The Student News Site of Colorado State University

The Rocky Mountain Collegian

The Student News Site of Colorado State University

The Rocky Mountain Collegian

The Student News Site of Colorado State University

The Rocky Mountain Collegian

Student-led organizations work toward sustainable future

Student-led+organizations+work+toward+sustainable+future

Collegian | Sophia Sirokman

Barnaby Atwood, Staff Reporter

Different sustainability organizations on campus have started planning their events for the semester, which include volunteering opportunities and projects related to clothing consumption.

The Student Sustainability Center, hosted in the School of Global Environmental Sustainability, is both a resource center and a club on campus that helps facilitate the growth of different student sustainability projects at Colorado State University.

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“Our job is really to be an incubator for student projects in sustainability, to help students across majors and anywhere on campus build out projects that they think are going to have a positive impact on the community or on this campus in the sustainability realm,” said Sam Moccia, the director of the Student Sustainability Center. “That’s really our model, is being a support center and a resource space and sometimes a communication hub between sustainability groups and clubs on campus.”

One project the center is helping with is The Patchwork Initiative, a project made in collaboration with the SSC and CSU’s department of design and merchandising. The project aims to reduce clothing consumption through education about the practices of the textile and fashion industry as well as different workshops where basic clothing repair techniques are taught. 

“They’re all just various student SSC initiatives,” Moccia said. “They’re kind of things that we would float out, and then if they take a life of their own like The Patchwork did, that’s a wonderful thing. We’re working now and at this moment on a series of exploring climate grief and how students and people in our generation especially can learn and really understand what it’s like to grieve and cope with climate change and the mental health impacts of that.”

Along with the SSC, there are multiple clubs on campus focused on sustainability, such as the Zero Waste Team, a club many students are most likely aware of because of their work at different sporting events.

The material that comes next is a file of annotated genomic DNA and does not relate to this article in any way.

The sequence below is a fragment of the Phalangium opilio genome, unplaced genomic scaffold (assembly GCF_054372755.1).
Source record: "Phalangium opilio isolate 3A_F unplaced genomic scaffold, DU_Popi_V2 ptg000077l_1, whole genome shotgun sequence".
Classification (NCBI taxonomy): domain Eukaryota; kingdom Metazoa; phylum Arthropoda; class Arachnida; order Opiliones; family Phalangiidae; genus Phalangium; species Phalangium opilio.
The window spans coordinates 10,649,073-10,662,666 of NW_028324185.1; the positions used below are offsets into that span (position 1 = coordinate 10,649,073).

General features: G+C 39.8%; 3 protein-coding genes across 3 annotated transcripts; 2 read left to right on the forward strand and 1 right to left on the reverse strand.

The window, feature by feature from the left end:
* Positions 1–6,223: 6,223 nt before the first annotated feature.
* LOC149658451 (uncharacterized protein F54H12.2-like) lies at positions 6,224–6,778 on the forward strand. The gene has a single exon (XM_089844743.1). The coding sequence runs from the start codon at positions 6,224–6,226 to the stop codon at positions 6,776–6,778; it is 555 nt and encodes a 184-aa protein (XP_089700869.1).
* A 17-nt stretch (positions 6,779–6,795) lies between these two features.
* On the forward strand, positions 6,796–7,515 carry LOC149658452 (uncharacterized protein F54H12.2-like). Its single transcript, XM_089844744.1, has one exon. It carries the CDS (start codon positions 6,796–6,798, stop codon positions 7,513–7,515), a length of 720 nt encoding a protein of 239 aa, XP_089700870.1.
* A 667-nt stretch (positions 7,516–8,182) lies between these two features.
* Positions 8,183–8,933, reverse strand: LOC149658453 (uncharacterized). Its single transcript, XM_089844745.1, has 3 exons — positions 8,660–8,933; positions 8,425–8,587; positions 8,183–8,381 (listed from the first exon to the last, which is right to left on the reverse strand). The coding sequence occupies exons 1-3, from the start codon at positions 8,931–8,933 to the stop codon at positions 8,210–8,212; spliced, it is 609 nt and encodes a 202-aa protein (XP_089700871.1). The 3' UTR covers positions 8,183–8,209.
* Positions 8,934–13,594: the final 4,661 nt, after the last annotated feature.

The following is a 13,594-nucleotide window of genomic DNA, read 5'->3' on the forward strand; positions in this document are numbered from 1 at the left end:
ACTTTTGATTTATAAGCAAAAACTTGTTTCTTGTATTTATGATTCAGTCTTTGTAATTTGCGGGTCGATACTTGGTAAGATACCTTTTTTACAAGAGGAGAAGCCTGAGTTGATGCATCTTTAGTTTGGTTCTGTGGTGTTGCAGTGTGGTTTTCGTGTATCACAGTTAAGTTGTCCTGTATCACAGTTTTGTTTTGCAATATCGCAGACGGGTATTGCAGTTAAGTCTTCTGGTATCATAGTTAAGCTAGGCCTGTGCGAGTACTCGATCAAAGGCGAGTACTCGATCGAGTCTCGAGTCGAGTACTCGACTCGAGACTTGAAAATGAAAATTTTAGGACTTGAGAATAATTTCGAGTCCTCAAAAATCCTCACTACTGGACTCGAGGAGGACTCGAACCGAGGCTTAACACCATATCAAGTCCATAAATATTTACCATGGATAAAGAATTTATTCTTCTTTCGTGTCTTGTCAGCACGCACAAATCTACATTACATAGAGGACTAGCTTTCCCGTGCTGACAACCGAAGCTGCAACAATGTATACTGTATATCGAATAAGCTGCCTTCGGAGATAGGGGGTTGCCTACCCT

“Our main goal is to get the campus and the community involved in environmental issues. Specifically, our focus is environmental justice. So we do a lot of volunteer events. We do a lot of community events, including cleanups (and) many educational events to talk about different sustainability practices that we can do on an individual level.” -Reaghan Fields, CSU Defend Our Future co-ambassador

“My team is like a sustainability-based club that focuses a lot on just waste stream,” said Sam Cummings, vice president of Zero Waste Team. “We go to events, and we actually helped them actively sort their waste. So (we) put recycling (in) recycling bins, compost in the compost bin and move any trash that’s in either of those into the landfill bin. We also do a lot of education and events that we will put on just (to) promote (a) lower-waste lifestyle, kind of a minimalism lifestyle.”

Along with event waste sorting, the club provides miscellaneous sustainability-related events such as mending meetings, where they teach how to help repair clothing, or other craft events surrounding sustainability.

The team will host a mending meeting Feb. 2, and their first waste-sorting event of the semester will be a men’s basketball game Feb. 4. Additionally, they are holding a candle-making event Feb. 11 for Valentine’s Day.

“We’ve kind of become a little bit of education, but we also still stick to our roots, and we have lots of events where we’re out there getting dirty and stuff,” Cummings said.

Another sustainability organization on campus is CSU’s chapter of Defend Our Future, which is a nationwide nonprofit organization and a project of the Environmental Defense Fund.

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Reaghan Fields is a chapter co-ambassador with Rebekah Flannery and helps organize the different events they host.

“Our main goal is to get the campus and the community involved in environmental issues,” Fields said. “Specifically, our focus is environmental justice. So we do a lot of volunteer events. We do a lot of community events, including cleanups (and) many educational events to talk about different sustainability practices that we can do on an individual level.”

The organization also partners with local businesses to encourage them to adopt more sustainable practices. They visit local and state government offices to bring attention to sustainability issues in Fort Collins and fight for legislative aid.

One such partnership is work with the FoCo Cafe, a nonprofit and pay-what-you-can restaurant in Fort Collins. Defend Our Future will be volunteering at the FoCo Cafe Feb. 4 to help prepare food and clean.  

“As we become more of a presence on campus and more people know about us, we find it’s very helpful to reach out to other organizations that specialize in things that we don’t,” Fields said. “The more people you have working on this together, the more students on campus will be involved and the more impact you have on campus, and you get a whole variety of specialties involved in these different events.”

Reach Barnaby Atwood at news@collegian.com or on Twitter @Barnaby_Atwood

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